To cap all, the judge gives her a summer vacation. “Go home, chill, you can show up to prison Sept. 29”

    This is her punishment for extortion, racketeering, and conspiracy? All forgiven because she said she’s sorry, and wrote five letters of apology? Because she attended community college and took a part time job?

    • “Then, inexplicably and illogically, he tosses all that aside”, are you serious? You might want to read the memorandum again mate because he gave very clear reasons on why the sentence.

      • Yeah, in the second part he ignores or contradicts everything he just said in the first part. That’s illogical.

    • No, forgiven because she is a wealthy, attractive, white lady.

      Her family had the resources to pay for Allison to be out on 5 million dollars bond and spend 3 years doing everything possible to prove Allison is rehabilitated. Money being no object.

      Now Allison goes back home to enjoy her life before prison. A less wealthy person would have never have left lock up and be on a prison bus right now – or tomorrow morning – to their new home behind a fence.

      The question really is… Will she be at church Sunday? or ever again? Hope it wasn’t just for show.

    • Well, Aristotle? She’s been on home arrest for 3 years, will be in jail for another 3 and then will be on probation for another 3 years after that.

      I just hope it’s enough for her to properly recover. Honestly, I was kind of hoping for 5 years and probation. 3 years seems a little too quick and easy. I also hope the $20,000 is a meaningful sum. If her parents just pay it for her then she won’t suffer the gravity of that particular consequence. In my opinion, she should spend quite some time paying that off and living with less. After all, she conned people by “letting them pay her back” for ridiculously expensive “courses”. I hope this will be solved by further restitution.

      Nevertheless, I’m still happy for her. She was used really badly by that guy and the judge has given her some hope of a different and better future.

      I think that’s pretty great and very much the opposite of how she was treated by keith.

      And PS: don’t forget. She’s got a reputation now and people will be watching. I’m sure if she tries anything like this ever again? Her sentence will be much, much worse.

    • “Then, inexplicably and illogically,,” to you perhaps. To most others, the judge explained, in an excellent manner, why the sentence fits the crime here.

  • The 3 year sentence is acceptable.

    The $20,000 fine is a joke. Mack doesn’t even have to pay restitution.

    Feminists complain about the patriarchy, but today it payed-out!

    If Mack were a man, or an ugly woman she’d be in prison for the next eight years.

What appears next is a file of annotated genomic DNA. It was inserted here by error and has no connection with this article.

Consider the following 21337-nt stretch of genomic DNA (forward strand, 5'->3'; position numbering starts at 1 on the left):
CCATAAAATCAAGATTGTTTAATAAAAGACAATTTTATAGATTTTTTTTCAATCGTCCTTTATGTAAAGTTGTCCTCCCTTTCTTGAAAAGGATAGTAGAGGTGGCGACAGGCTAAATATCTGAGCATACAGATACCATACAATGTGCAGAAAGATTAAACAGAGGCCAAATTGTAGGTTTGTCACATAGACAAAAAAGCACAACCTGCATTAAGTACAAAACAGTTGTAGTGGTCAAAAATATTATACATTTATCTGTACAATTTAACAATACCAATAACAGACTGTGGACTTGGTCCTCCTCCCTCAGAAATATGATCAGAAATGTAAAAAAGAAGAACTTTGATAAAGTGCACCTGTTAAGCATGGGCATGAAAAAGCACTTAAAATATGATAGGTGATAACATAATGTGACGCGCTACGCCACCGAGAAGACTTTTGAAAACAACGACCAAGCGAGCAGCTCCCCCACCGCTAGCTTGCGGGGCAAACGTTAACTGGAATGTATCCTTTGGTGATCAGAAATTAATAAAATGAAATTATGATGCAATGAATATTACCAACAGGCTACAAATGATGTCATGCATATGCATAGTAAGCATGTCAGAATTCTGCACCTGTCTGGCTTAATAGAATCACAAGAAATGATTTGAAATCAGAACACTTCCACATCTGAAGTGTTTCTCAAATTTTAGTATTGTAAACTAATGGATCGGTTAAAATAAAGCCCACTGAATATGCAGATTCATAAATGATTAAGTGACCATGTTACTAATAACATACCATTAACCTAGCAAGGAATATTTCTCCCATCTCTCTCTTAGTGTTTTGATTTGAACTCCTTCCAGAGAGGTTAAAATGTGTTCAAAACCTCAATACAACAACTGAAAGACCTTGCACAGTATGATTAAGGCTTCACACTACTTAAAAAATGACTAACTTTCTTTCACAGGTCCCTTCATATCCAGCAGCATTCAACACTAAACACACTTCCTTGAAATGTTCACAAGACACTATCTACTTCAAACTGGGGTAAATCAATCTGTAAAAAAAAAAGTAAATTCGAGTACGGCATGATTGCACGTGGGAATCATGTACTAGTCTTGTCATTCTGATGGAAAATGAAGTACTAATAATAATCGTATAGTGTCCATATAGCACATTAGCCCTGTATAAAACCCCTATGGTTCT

Being a blue-eyed-blond attractive woman pays dividends. I don’t believe in white privilege, I do believe in hot-chick privilege.

    Bangkok said the judge has a hard-on for Allison Mack and it appears he is correct.

    • “I do believe in hot-chick privilege.”

      Beauty, status, wealth – three categories of privilege.

      True…in real life, hot women get things easier, receive better treatment, and get away with bad behavior more than less attractive people, as long as they’re not total assholes.

      But it doesn’t exist for crimes committed for either men or women. Sorry.

      • —But it doesn’t exist for crimes committed for either men or women. Sorry.

        It definitely exists for women…

        Attractive women get more money and compensation in insurance defense cases.


        The only thing you’re right about is it doesn’t help men.

  • I for one think it’s a very good sentence. One that doesn’t destroy Alison’s life much more than it already has been, and one that recognizes the crimes and the suffering of the victims. And yes, Alison was also a victim of KR. A simple fact you haters should understand, one among many others, just starve yourself as she did under KR’s order, and tell me if you don’t suffer, like, literally, physically, suffer.

  • • The defendant shall undergo a mental health evaluation, and if deemed necessary, participate in an outpatient mental health treatment program as approved by the Probation Department. The defendant shall contribute to the cost of such services rendered and/or any psychotropic medications prescribed to the degree she is reasonably able, and shall cooperate in securing any applicable third party payment. The defendant shall disclose all financial information and documents to the Probation Department to assess her ability to pay.

    In other words Allison Mac k is bat shit crazy!